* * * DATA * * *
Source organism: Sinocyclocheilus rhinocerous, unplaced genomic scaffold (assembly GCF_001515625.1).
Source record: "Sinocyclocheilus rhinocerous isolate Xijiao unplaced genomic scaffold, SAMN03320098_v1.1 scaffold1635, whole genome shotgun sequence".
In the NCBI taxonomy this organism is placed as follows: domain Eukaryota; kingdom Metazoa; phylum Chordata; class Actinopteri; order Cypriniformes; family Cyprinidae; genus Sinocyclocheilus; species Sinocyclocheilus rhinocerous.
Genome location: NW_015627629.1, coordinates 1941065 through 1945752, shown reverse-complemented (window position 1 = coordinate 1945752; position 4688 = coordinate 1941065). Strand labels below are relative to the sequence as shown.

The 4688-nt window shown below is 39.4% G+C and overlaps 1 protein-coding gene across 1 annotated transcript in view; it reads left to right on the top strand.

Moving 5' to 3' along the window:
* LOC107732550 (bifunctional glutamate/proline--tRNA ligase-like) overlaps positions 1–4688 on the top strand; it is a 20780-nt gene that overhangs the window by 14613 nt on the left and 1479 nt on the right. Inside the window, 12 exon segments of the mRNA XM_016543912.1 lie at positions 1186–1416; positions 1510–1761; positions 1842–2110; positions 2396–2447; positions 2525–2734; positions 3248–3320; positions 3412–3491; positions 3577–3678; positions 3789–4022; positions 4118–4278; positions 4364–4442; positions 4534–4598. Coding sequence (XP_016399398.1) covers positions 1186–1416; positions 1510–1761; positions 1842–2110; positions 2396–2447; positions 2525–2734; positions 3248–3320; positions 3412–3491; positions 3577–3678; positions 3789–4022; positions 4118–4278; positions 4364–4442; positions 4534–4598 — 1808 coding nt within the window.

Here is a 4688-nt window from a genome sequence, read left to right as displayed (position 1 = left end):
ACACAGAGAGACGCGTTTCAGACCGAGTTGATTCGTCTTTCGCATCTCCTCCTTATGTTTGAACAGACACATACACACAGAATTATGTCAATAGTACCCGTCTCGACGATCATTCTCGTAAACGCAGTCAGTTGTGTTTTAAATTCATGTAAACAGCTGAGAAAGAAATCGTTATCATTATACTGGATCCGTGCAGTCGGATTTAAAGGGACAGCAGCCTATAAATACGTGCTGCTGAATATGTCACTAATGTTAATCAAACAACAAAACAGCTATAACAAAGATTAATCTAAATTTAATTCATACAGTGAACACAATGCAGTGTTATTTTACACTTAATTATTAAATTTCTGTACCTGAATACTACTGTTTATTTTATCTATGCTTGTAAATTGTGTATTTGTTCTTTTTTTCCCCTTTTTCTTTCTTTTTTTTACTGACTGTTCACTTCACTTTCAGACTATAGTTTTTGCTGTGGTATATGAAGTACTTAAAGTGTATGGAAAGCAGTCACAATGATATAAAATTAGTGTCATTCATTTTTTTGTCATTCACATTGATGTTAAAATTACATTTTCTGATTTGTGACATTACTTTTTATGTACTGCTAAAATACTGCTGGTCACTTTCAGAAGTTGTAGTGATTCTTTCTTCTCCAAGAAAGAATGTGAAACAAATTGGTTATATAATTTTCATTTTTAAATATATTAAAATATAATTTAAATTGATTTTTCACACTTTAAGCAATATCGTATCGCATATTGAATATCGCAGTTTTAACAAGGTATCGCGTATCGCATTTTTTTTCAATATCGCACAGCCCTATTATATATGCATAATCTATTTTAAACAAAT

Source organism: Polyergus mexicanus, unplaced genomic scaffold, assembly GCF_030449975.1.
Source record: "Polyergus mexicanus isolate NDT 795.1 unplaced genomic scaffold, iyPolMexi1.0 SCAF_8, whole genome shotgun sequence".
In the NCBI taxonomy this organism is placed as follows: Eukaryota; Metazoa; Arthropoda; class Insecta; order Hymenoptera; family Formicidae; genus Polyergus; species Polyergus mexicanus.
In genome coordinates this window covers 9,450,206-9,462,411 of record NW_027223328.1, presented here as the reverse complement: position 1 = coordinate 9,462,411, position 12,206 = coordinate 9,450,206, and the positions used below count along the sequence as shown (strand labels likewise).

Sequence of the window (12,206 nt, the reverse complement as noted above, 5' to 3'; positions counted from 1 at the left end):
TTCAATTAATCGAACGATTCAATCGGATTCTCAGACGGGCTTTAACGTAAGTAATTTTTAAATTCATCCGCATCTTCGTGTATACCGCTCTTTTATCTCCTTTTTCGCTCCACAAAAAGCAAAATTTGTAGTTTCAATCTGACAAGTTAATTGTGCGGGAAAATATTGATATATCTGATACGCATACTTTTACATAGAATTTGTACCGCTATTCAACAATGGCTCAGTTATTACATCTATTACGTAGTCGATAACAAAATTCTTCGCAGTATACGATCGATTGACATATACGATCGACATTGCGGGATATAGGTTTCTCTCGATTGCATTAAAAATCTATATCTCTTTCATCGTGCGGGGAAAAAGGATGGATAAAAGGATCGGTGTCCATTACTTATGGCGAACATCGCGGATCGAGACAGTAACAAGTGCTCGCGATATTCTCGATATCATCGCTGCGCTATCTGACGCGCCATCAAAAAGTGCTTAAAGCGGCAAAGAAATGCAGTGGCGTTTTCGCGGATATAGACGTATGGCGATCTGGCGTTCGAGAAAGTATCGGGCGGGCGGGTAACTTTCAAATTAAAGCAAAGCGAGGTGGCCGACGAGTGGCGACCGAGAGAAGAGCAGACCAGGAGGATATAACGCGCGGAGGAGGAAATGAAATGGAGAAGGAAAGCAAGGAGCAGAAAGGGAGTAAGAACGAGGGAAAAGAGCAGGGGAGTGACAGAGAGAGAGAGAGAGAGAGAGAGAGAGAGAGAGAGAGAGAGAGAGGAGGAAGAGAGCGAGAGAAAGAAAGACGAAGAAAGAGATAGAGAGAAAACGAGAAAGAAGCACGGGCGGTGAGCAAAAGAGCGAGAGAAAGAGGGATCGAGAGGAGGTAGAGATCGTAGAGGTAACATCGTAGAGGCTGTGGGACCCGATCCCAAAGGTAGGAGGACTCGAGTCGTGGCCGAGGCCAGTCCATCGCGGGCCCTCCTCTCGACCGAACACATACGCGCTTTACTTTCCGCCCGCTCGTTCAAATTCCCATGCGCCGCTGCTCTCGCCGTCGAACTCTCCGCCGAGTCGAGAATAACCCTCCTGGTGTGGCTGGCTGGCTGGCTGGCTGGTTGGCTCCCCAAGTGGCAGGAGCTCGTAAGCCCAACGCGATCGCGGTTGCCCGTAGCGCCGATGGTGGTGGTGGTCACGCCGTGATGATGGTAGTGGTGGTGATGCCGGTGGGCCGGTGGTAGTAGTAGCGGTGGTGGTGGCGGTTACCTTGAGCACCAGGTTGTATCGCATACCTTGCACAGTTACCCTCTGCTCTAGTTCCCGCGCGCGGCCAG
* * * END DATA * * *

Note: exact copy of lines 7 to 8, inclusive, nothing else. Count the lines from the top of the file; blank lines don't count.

* LOC107732550 (bifunctional glutamate/proline--tRNA ligase-like) overlaps positions 1–4688 on the top strand; it is a 20780-nt gene that overhangs the window by 14613 nt on the left and 1479 nt on the right. Inside the window, 12 exon segments of the mRNA XM_016543912.1 lie at positions 1186–1416; positions 1510–1761; positions 1842–2110; positions 2396–2447; positions 2525–2734; positions 3248–3320; positions 3412–3491; positions 3577–3678; positions 3789–4022; positions 4118–4278; positions 4364–4442; positions 4534–4598. Coding sequence (XP_016399398.1) covers positions 1186–1416; positions 1510–1761; positions 1842–2110; positions 2396–2447; positions 2525–2734; positions 3248–3320; positions 3412–3491; positions 3577–3678; positions 3789–4022; positions 4118–4278; positions 4364–4442; positions 4534–4598 — 1808 coding nt within the window.

Here is a 4688-nt window from a genome sequence, read left to right as displayed (position 1 = left end):